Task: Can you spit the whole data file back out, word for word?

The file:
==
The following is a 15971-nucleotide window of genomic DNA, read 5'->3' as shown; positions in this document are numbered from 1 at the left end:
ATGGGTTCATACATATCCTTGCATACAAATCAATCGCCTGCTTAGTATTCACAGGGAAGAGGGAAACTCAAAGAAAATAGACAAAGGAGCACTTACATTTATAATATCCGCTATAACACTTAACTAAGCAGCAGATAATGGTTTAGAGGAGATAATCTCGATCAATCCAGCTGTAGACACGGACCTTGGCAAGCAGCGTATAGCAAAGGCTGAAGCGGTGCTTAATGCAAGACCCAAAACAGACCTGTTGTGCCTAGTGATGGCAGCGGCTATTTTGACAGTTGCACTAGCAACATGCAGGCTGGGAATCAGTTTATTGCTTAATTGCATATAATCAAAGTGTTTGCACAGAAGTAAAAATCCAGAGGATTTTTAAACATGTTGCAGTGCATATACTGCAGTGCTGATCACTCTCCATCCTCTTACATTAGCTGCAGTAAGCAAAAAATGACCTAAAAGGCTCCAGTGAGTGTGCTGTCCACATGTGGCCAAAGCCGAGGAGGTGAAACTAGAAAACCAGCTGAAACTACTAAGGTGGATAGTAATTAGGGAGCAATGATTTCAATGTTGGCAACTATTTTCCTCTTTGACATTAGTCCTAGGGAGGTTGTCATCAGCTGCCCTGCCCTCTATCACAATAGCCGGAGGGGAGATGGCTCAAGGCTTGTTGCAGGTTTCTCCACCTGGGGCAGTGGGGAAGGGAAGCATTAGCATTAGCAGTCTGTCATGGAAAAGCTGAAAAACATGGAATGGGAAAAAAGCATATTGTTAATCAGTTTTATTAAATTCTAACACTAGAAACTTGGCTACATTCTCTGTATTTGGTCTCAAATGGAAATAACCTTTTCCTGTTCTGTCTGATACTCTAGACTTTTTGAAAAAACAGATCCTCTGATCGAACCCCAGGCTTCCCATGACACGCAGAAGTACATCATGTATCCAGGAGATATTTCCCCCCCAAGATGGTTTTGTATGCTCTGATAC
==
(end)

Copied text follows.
The following is a 15971-nucleotide window of genomic DNA, read 5'->3' as shown; positions in this document are numbered from 1 at the left end:
ATGGGTTCATACATATCCTTGCATACAAATCAATCGCCTGCTTAGTATTCACAGGGAAGAGGGAAACTCAAAGAAAATAGACAAAGGAGCACTTACATTTATAATATCCGCTATAACACTTAACTAAGCAGCAGATAATGGTTTAGAGGAGATAATCTCGATCAATCCAGCTGTAGACACGGACCTTGGCAAGCAGCGTATAGCAAAGGCTGAAGCGGTGCTTAATGCAAGACCCAAAACAGACCTGTTGTGCCTAGTGATGGCAGCGGCTATTTTGACAGTTGCACTAGCAACATGCAGGCTGGGAATCAGTTTATTGCTTAATTGCATATAATCAAAGTGTTTGCACAGAAGTAAAAATCCAGAGGATTTTTAAACATGTTGCAGTGCATATACTGCAGTGCTGATCACTCTCCATCCTCTTACATTAGCTGCAGTAAGCAAAAAATGACCTAAAAGGCTCCAGTGAGTGTGCTGTCCACATGTGGCCAAAGCCGAGGAGGTGAAACTAGAAAACCAGCTGAAACTACTAAGGTGGATAGTAATTAGGGAGCAATGATTTCAATGTTGGCAACTATTTTCCTCTTTGACATTAGTCCTAGGGAGGTTGTCATCAGCTGCCCTGCCCTCTATCACAATAGCCGGAGGGGAGATGGCTCAAGGCTTGTTGCAGGTTTCTCCACCTGGGGCAGTGGGGAAGGGAAGCATTAGCATTAGCAGTCTGTCATGGAAAAGCTGAAAAACATGGAATGGGAAAAAAGCATATTGTTAATCAGTTTTATTAAATTCTAACACTAGAAACTTGGCTACATTCTCTGTATTTGGTCTCAAATGGAAATAACCTTTTCCTGTTCTGTCTGATACTCTAGACTTTTTGAAAAAACAGATCCTCTGATCGAACCCCAGGCTTCCCATGACACGCAGAAGTACATCATGTATCCAGGAGATATTTCCCCCCCAAGATGGTTTTGTATGCTCTGATAC